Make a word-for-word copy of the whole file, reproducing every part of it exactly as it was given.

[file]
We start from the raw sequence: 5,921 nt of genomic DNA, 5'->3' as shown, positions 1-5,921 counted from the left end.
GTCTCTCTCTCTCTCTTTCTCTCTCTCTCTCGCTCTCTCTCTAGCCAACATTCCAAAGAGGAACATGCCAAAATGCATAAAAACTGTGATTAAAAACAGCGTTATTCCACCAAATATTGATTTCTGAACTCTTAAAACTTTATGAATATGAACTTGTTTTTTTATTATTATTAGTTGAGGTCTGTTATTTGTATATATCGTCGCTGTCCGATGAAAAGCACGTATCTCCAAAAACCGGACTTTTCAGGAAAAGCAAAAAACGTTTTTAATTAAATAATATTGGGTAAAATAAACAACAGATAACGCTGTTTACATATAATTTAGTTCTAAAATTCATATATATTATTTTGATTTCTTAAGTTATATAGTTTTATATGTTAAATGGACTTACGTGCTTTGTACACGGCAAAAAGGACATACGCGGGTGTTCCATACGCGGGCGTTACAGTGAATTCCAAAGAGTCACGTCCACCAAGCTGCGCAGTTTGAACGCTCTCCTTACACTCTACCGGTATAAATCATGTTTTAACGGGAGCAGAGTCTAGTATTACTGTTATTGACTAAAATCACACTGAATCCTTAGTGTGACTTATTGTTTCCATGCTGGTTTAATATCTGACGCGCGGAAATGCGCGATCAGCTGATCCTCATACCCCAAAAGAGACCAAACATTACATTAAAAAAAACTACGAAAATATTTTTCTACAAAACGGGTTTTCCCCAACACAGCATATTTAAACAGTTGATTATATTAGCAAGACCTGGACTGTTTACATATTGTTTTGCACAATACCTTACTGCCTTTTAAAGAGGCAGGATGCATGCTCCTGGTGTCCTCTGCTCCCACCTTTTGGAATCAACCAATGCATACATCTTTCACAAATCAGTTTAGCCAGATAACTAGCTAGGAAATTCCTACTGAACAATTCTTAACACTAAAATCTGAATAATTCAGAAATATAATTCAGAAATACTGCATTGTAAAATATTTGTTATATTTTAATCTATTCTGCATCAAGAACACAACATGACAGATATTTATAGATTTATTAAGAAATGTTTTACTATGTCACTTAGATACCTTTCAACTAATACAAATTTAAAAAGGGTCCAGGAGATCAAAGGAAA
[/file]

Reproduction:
We start from the raw sequence: 5,921 nt of genomic DNA, 5'->3' as shown, positions 1-5,921 counted from the left end.
GTCTCTCTCTCTCTCTTTCTCTCTCTCTCTCGCTCTCTCTCTAGCCAACATTCCAAAGAGGAACATGCCAAAATGCATAAAAACTGTGATTAAAAACAGCGTTATTCCACCAAATATTGATTTCTGAACTCTTAAAACTTTATGAATATGAACTTGTTTTTTTATTATTATTAGTTGAGGTCTGTTATTTGTATATATCGTCGCTGTCCGATGAAAAGCACGTATCTCCAAAAACCGGACTTTTCAGGAAAAGCAAAAAACGTTTTTAATTAAATAATATTGGGTAAAATAAACAACAGATAACGCTGTTTACATATAATTTAGTTCTAAAATTCATATATATTATTTTGATTTCTTAAGTTATATAGTTTTATATGTTAAATGGACTTACGTGCTTTGTACACGGCAAAAAGGACATACGCGGGTGTTCCATACGCGGGCGTTACAGTGAATTCCAAAGAGTCACGTCCACCAAGCTGCGCAGTTTGAACGCTCTCCTTACACTCTACCGGTATAAATCATGTTTTAACGGGAGCAGAGTCTAGTATTACTGTTATTGACTAAAATCACACTGAATCCTTAGTGTGACTTATTGTTTCCATGCTGGTTTAATATCTGACGCGCGGAAATGCGCGATCAGCTGATCCTCATACCCCAAAAGAGACCAAACATTACATTAAAAAAAACTACGAAAATATTTTTCTACAAAACGGGTTTTCCCCAACACAGCATATTTAAACAGTTGATTATATTAGCAAGACCTGGACTGTTTACATATTGTTTTGCACAATACCTTACTGCCTTTTAAAGAGGCAGGATGCATGCTCCTGGTGTCCTCTGCTCCCACCTTTTGGAATCAACCAATGCATACATCTTTCACAAATCAGTTTAGCCAGATAACTAGCTAGGAAATTCCTACTGAACAATTCTTAACACTAAAATCTGAATAATTCAGAAATATAATTCAGAAATACTGCATTGTAAAATATTTGTTATATTTTAATCTATTCTGCATCAAGAACACAACATGACAGATATTTATAGATTTATTAAGAAATGTTTTACTATGTCACTTAGATACCTTTCAACTAATACAAATTTAAAAAGGGTCCAGGAGATCAAAGGAAA